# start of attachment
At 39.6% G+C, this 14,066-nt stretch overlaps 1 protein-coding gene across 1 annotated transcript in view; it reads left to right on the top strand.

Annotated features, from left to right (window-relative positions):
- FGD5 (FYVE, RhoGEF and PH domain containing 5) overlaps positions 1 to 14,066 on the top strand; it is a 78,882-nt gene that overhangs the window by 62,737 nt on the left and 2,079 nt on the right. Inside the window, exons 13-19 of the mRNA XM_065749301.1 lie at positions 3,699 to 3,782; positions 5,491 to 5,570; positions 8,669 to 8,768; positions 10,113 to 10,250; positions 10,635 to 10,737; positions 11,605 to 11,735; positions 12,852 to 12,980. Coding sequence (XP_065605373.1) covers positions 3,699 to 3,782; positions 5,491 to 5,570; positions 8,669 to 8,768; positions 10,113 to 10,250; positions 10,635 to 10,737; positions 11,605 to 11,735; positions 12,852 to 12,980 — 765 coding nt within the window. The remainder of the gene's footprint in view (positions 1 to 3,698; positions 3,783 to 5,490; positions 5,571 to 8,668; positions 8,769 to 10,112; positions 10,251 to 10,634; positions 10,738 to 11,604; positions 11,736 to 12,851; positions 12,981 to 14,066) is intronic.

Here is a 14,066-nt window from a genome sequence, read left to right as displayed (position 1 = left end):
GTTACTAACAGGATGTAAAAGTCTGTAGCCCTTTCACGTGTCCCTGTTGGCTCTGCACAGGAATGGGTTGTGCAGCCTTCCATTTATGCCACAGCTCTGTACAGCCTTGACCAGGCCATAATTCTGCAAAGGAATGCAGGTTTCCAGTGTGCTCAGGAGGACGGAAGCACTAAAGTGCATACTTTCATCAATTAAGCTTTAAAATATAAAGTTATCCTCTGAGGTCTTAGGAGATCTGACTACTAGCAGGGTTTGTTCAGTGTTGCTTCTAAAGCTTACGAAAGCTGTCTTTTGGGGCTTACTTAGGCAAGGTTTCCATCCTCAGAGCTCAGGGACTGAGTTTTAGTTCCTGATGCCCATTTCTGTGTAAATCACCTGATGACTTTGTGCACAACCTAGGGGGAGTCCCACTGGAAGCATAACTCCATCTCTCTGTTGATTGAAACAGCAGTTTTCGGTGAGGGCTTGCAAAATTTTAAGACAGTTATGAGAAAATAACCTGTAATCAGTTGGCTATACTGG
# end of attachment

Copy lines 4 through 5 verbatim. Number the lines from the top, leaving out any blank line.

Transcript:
Here is a 14,066-nt window from a genome sequence, read left to right as displayed (position 1 = left end):
GTTACTAACAGGATGTAAAAGTCTGTAGCCCTTTCACGTGTCCCTGTTGGCTCTGCACAGGAATGGGTTGTGCAGCCTTCCATTTATGCCACAGCTCTGTACAGCCTTGACCAGGCCATAATTCTGCAAAGGAATGCAGGTTTCCAGTGTGCTCAGGAGGACGGAAGCACTAAAGTGCATACTTTCATCAATTAAGCTTTAAAATATAAAGTTATCCTCTGAGGTCTTAGGAGATCTGACTACTAGCAGGGTTTGTTCAGTGTTGCTTCTAAAGCTTACGAAAGCTGTCTTTTGGGGCTTACTTAGGCAAGGTTTCCATCCTCAGAGCTCAGGGACTGAGTTTTAGTTCCTGATGCCCATTTCTGTGTAAATCACCTGATGACTTTGTGCACAACCTAGGGGGAGTCCCACTGGAAGCATAACTCCATCTCTCTGTTGATTGAAACAGCAGTTTTCGGTGAGGGCTTGCAAAATTTTAAGACAGTTATGAGAAAATAACCTGTAATCAGTTGGCTATACTGG